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About ERP Systems

Pain Points

Michael Roman - Monday, June 17, 2013

For the past few months, I have experienced a relentless excruciating pain in my hip, measuring 8.5 (on a scale of 1 to 10) on the pain level chart. My doctor identified the problem with my hip, but was mystified by the amount of pain I was experiencing. Long story short, after stepping back and looking at other issues I am facing, the medical team discovered that my hernia was impinging on nerves in the hip and leg area, however improbable that might sound. Turns out that everything in that part of the body is connected, and after minor surgery last week to repair a hernia, the pain level was reduced from 8.5 to 2.5. The reduced pain has helped me regain my better disposition, and after more surgery next week on the hip, the pain will likely be reduced to little or nothing – and I can smile again.

In past roles as an operations and supply chain manager, I became familiar with the many “pain points” on the job. The biggest headaches were missing data, lack of KPIs, the lack of a frozen production period for completing customer orders, no master production schedule, insufficient information defined for BOMS and routings, and no integrated business management tool.  As a group, we approached these problems individually within each silo of information, as if they were unrelated. Of course, we were not effective in addressing these issues because we failed to realize the interdependence of those silos of information that had little interaction with one another.

All too often, we miss the source of the pain in an organization because the pain is coming from a problem area that we have not considered. ERP systems are designed to help businesses identify problem areas, but in a business with a less than fully functional ERP system, it is difficult to locate the source of the pain. In that instance, users must address the ERP system shortcomings before the company can identify the source of the problem and repair the damage.

Our approach to problem solving at Manufacturing Practices is a simple proven method for success, and it starts with education of the top management team about the most effective use of ERP. We work with them to develop a statement of goals and an agreed-upon approach to project details, and then a statement of the problem and goals is passed on to the users, with an emphasis on education. Education is vital to the success of an ERP project, so user education begins the first week and provides everyone a clear picture of the project plans. When companies fail to properly educate the top management team and the user community, there is little chance of everyone having the same understanding of the importance of the project plan, the KPIs, the necessity of frozen planning periods, and all the rest. Without proper education, companies deploy their ERP System to quiet the loudest voice or the bully in the organization while ignoring the greater good of the organization.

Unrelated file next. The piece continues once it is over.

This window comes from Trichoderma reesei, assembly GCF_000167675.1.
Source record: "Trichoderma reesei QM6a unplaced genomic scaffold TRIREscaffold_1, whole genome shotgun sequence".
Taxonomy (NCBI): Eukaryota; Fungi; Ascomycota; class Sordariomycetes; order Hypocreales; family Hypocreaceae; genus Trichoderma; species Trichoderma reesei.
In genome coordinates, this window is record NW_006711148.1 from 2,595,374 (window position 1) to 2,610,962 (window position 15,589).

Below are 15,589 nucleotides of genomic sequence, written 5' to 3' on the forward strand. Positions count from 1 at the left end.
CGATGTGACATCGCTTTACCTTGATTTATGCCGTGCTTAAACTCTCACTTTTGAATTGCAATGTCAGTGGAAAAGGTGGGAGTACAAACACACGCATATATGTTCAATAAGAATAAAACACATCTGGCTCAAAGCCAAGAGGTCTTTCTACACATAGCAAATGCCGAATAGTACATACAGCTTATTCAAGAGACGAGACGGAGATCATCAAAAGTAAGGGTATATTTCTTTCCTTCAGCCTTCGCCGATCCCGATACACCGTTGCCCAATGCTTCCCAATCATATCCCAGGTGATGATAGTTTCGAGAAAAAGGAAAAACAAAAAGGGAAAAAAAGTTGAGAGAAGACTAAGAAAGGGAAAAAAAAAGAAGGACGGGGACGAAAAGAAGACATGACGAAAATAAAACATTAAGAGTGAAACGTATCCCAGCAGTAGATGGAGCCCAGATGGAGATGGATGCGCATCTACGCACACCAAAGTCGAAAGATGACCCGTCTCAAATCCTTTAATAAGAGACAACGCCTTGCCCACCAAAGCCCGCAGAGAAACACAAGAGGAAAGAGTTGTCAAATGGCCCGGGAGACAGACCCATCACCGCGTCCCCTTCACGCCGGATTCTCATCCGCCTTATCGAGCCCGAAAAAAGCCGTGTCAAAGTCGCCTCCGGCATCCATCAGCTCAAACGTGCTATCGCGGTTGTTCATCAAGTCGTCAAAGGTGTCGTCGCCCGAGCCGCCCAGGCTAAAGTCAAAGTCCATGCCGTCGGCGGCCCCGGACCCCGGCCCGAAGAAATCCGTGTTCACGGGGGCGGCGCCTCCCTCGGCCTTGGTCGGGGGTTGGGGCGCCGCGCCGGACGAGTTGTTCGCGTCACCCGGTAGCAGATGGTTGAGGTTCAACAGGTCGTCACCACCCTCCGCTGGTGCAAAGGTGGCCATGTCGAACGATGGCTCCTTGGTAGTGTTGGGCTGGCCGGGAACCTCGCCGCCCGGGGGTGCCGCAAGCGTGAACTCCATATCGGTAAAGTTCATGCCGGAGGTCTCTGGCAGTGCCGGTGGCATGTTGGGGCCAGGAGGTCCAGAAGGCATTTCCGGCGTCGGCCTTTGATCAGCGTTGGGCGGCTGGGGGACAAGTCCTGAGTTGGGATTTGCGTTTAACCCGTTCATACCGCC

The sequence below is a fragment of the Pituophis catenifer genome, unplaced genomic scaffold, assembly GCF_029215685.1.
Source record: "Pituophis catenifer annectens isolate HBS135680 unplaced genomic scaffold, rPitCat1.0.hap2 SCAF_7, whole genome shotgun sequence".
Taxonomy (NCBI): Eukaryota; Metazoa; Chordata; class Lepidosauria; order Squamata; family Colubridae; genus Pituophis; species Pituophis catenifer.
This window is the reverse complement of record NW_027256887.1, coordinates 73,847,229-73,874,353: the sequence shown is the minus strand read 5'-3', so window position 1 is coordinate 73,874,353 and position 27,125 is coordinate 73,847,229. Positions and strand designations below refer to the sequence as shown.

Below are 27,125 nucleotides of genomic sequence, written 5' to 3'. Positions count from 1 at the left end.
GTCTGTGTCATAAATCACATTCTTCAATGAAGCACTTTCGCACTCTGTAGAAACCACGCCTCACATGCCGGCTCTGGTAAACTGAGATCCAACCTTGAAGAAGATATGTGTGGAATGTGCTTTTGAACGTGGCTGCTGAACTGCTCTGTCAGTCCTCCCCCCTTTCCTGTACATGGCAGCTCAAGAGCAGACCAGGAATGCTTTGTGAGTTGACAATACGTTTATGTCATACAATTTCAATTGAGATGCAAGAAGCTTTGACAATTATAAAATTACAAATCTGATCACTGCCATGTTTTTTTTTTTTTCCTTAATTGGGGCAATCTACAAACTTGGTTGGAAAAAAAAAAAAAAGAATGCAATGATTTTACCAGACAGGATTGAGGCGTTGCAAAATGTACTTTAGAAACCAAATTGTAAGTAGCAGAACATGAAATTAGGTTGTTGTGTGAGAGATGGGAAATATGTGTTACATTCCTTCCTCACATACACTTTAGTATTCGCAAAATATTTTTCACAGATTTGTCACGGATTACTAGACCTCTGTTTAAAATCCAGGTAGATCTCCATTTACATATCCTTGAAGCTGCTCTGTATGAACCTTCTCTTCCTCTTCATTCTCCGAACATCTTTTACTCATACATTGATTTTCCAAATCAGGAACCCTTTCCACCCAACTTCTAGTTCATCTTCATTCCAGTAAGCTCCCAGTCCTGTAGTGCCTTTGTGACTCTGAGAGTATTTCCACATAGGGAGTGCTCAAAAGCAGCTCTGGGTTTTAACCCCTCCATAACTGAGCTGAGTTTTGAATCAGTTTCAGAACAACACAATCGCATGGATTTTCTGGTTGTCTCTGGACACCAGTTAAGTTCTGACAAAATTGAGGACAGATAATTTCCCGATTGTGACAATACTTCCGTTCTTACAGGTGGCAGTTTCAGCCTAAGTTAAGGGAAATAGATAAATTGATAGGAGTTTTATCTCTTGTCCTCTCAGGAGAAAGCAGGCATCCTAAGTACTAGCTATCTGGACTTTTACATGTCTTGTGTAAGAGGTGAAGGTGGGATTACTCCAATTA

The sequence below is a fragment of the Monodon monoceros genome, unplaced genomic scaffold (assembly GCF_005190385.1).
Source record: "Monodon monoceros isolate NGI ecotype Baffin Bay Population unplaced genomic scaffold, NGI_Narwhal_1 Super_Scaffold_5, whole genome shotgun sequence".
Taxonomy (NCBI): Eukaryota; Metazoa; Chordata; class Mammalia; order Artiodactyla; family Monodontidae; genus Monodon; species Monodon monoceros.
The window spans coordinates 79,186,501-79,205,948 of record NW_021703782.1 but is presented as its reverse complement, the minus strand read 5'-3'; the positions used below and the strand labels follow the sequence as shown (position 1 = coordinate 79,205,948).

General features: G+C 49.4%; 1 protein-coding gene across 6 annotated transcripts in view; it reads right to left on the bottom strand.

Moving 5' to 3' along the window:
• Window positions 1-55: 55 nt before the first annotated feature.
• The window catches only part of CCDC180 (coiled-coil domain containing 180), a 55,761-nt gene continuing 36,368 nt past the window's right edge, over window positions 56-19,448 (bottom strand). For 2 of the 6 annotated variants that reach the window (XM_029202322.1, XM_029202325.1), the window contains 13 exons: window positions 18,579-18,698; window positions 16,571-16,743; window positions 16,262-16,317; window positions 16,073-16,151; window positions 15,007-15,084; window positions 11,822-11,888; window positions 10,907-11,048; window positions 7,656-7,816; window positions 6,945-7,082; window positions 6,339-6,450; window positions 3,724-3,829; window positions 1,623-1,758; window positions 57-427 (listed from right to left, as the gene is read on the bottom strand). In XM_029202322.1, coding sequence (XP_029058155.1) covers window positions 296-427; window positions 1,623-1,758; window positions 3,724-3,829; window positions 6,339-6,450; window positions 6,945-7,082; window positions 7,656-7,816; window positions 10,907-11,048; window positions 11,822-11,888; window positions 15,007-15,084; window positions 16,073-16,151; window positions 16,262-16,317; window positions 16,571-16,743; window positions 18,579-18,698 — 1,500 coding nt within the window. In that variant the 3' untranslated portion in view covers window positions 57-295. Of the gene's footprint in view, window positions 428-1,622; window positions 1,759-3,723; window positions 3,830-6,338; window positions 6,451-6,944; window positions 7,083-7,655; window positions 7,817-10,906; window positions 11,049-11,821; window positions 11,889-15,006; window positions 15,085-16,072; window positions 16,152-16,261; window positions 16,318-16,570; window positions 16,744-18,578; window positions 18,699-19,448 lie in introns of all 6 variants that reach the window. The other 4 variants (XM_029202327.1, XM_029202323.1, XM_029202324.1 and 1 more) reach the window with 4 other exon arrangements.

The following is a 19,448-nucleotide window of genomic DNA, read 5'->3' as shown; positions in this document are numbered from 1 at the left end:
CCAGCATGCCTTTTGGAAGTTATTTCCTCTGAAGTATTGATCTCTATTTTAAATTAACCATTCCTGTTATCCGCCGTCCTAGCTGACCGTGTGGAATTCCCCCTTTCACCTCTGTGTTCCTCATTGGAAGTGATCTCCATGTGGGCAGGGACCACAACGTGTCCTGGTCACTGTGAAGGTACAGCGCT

Without proper education, companies miss the boat on a whole series of management reporting that can alert a company to possible failures of important components or systems that may adversely affect customer relationships. Without proper education, management may not have access to important information about supplier performance, supplier quality issues or supplier price performance.  Without proper education, missing customer delivery dates can occur, adversely affecting the customer relationship that might cost the company its future in the marketplace.

So take the steps with your ERP system that can eliminate the pain and lead to a full recovery. Use the system to help you discover those pain points and their relationships to other areas in the organization. If you do it right, you will reduce the overall pain level of your business and be able to smile again – and hopefully, all the way to the bank!

By the way, if you have read our more current blogs, you have noticed a number of LEADERSHIP articles written by Lee Ellis, a dear friend of mine who demonstrated the lessons of leadership at the Hanoi Hilton during his stay in North Vietnam. I asked him to grant me access to his blogs on leadership, which he graciously has done.  You may contact him by emailing or go to his website .

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